April 20, 2021 4:24:13 pm
The Gujarat High Court on Tuesday questioned the state government’s claim that there were enough beds for COVID-19 patients and sought to know why infected persons were still unable to get admitted, if beds were vacant.
In its submission on Tuesday, the state government informed the court that of 79,944 beds at COVID-19 hospitals and other care facilities in the state, 55,783 were occupied, while the rest were vacant.
Government pleader Manisha Shah made the submission during an online hearing on a PIL filed suo moto by the division bench of Chief Justice Vikram Nath and Justice Bhargav Karia on coronavirus situation two weeks ago.
“Complaints are coming, maybe you are also receiving that patients are not being admitted because there is no vacancy in hospitals. Beds are not available. The figures shared by you suggest that even designated hospitals have vacant beds,” the bench told the state.
“(If that is true) then why are people running around, finding sources and recommendations for getting hospitals beds and treatment?” the bench asked the state.
The court also raised concerns about people’s claims that ‘108’ ambulances are now taking considerable time to pick up patients who are in a critical condition.
Moreover, the court also sought to know why critical patients were not taken in by government hospitals, if they came in private vehicles instead of ‘108’ ambulances.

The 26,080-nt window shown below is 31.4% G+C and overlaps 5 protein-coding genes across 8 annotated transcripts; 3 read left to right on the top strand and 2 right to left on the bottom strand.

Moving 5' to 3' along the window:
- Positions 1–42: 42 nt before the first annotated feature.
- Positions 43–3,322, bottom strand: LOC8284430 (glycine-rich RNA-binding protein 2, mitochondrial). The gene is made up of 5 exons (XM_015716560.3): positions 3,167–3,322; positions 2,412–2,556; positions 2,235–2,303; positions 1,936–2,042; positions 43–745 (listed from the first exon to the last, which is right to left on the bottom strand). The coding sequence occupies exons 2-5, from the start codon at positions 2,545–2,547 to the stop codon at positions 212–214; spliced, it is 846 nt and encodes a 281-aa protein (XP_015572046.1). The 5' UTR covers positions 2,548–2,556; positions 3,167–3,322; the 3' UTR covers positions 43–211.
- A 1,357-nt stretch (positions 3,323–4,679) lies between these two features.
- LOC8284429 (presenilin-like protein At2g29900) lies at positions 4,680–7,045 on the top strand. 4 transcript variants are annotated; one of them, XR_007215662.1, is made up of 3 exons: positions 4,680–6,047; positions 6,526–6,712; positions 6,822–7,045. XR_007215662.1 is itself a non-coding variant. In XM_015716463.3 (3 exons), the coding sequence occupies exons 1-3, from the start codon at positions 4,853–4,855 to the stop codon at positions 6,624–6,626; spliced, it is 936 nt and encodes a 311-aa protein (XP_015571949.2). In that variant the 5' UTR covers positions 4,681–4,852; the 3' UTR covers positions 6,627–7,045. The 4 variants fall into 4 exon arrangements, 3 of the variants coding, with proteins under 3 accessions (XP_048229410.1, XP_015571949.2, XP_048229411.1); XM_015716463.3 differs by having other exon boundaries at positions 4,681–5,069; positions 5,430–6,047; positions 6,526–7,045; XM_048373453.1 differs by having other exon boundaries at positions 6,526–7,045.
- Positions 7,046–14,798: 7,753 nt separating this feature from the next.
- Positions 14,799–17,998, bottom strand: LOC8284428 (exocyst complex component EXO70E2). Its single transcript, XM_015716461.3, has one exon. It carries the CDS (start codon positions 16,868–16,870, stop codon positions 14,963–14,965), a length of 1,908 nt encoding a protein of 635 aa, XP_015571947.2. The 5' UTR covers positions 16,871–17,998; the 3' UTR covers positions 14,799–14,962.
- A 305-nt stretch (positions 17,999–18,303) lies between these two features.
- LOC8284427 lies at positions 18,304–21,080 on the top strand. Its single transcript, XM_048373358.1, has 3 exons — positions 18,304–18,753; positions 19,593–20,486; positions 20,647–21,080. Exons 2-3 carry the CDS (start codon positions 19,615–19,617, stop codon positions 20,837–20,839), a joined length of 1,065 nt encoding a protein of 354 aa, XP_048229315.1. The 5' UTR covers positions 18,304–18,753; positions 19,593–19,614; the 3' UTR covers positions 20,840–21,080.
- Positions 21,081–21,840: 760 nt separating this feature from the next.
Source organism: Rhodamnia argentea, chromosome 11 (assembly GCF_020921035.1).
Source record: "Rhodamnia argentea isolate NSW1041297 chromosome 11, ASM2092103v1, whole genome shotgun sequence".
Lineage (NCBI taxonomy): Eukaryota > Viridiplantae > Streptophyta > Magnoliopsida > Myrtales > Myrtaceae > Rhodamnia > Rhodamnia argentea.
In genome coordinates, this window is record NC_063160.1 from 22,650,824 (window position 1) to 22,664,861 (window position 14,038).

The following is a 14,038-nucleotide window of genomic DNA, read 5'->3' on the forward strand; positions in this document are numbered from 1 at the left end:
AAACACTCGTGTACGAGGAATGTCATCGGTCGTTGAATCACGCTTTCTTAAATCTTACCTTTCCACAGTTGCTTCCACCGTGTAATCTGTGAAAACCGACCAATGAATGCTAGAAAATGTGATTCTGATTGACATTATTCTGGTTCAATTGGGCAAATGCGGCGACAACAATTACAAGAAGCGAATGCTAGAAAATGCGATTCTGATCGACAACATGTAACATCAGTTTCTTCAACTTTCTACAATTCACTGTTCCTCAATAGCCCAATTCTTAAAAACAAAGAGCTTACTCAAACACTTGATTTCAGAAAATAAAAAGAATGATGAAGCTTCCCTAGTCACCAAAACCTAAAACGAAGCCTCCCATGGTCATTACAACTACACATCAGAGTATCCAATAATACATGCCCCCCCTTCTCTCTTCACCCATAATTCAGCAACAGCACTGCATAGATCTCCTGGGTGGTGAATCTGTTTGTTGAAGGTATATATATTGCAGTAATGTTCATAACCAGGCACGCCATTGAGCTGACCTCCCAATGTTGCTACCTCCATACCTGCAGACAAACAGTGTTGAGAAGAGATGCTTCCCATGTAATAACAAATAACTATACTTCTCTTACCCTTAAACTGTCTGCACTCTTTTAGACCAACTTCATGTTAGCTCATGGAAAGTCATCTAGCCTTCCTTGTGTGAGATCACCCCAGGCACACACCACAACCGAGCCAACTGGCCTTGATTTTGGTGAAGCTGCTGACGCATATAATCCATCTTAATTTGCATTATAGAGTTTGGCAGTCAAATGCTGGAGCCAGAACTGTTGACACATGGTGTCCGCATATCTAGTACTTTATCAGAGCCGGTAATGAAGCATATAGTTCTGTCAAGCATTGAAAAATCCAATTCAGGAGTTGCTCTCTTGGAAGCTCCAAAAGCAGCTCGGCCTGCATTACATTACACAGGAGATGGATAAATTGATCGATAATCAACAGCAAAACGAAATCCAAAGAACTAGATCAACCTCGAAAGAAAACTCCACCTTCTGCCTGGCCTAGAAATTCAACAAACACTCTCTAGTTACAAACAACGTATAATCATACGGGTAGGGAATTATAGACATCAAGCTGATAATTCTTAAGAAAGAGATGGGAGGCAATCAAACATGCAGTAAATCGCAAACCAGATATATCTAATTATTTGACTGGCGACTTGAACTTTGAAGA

In the government’s defence, Shah said that although beds were available at other facilities, some at a distance from patients’ homes, people want to get admitted to specific hospitals, which results in full occupancy in those hospitals.
The government pleader also assured the court that the government has ensured adequate supply of medical oxygen and there was no scarcity of the life-saving gas at present.
A special control room has been set up at the Chief Minister’s Office to monitor the oxygen supply to hospitals, she added.
On a query raised by the bench about RT-PCR testing, Shah informed that all districts have the facility to conduct these tests and the government conducts an average of 1.65 lakh tests, including around 75,000 RT-PCR tests, which are considered more accurate than antigen test.
Senior advocate Percy Kavina, who was allowed to share views of other High Court lawyers, expressed displeasure about the Centre’s decision of discontinuing a scheme of providing insurance cover to “corona warriors” under the Pradhan Mantri Garib Kalyan Yojana (PMGKP).
“Only 287 insurance claims were processed under the PMGKP, which is now being shut. Just 287 claims across the country? Though the new scheme is coming, but why not continue PMGKP?” Kavina asked.
After hearing all submissions, the court asked the government to file an affidavit and scheduled the next hearing on April 27.
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